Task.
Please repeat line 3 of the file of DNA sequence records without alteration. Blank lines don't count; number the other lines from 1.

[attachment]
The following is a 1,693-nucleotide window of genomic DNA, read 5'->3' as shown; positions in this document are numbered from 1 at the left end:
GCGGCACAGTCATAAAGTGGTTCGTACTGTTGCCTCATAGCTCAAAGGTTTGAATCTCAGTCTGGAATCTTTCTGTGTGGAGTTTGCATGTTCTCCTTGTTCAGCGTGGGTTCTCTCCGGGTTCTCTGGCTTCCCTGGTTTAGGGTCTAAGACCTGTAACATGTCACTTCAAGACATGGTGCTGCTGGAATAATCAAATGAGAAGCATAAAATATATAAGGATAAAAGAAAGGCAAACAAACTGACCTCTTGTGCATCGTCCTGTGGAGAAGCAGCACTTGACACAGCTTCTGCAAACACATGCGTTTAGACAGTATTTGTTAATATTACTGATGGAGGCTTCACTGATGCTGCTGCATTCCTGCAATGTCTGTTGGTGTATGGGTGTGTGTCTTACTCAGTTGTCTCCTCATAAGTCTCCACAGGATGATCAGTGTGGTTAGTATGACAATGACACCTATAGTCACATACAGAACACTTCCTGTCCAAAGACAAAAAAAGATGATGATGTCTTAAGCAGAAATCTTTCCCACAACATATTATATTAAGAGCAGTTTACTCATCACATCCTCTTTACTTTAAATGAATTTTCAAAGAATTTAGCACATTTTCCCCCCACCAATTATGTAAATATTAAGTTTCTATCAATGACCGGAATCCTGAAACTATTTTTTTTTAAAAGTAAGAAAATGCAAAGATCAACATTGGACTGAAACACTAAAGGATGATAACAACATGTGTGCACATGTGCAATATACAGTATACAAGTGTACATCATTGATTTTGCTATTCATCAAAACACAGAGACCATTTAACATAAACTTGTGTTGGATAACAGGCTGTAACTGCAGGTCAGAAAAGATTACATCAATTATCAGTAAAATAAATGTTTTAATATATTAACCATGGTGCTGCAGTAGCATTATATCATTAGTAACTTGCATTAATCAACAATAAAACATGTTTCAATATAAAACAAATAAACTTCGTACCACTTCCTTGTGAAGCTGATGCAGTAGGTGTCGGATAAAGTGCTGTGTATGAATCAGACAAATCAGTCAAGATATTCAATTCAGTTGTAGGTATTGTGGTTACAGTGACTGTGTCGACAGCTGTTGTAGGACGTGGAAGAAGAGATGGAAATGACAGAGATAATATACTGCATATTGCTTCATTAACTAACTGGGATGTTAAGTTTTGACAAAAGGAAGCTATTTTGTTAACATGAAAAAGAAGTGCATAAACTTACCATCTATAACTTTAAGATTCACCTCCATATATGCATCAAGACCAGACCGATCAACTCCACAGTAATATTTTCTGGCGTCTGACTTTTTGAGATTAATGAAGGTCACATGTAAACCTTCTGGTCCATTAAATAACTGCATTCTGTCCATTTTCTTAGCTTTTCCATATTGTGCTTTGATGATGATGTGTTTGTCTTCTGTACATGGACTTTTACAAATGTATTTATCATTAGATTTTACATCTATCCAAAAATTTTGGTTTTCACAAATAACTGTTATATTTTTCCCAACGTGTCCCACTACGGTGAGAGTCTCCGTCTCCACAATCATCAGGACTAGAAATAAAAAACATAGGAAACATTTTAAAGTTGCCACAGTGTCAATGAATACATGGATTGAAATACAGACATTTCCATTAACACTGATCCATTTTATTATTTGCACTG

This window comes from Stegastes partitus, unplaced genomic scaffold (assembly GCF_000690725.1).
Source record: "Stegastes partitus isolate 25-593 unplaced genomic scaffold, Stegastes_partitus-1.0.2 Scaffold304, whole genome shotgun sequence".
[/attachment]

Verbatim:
This window comes from Stegastes partitus, unplaced genomic scaffold (assembly GCF_000690725.1).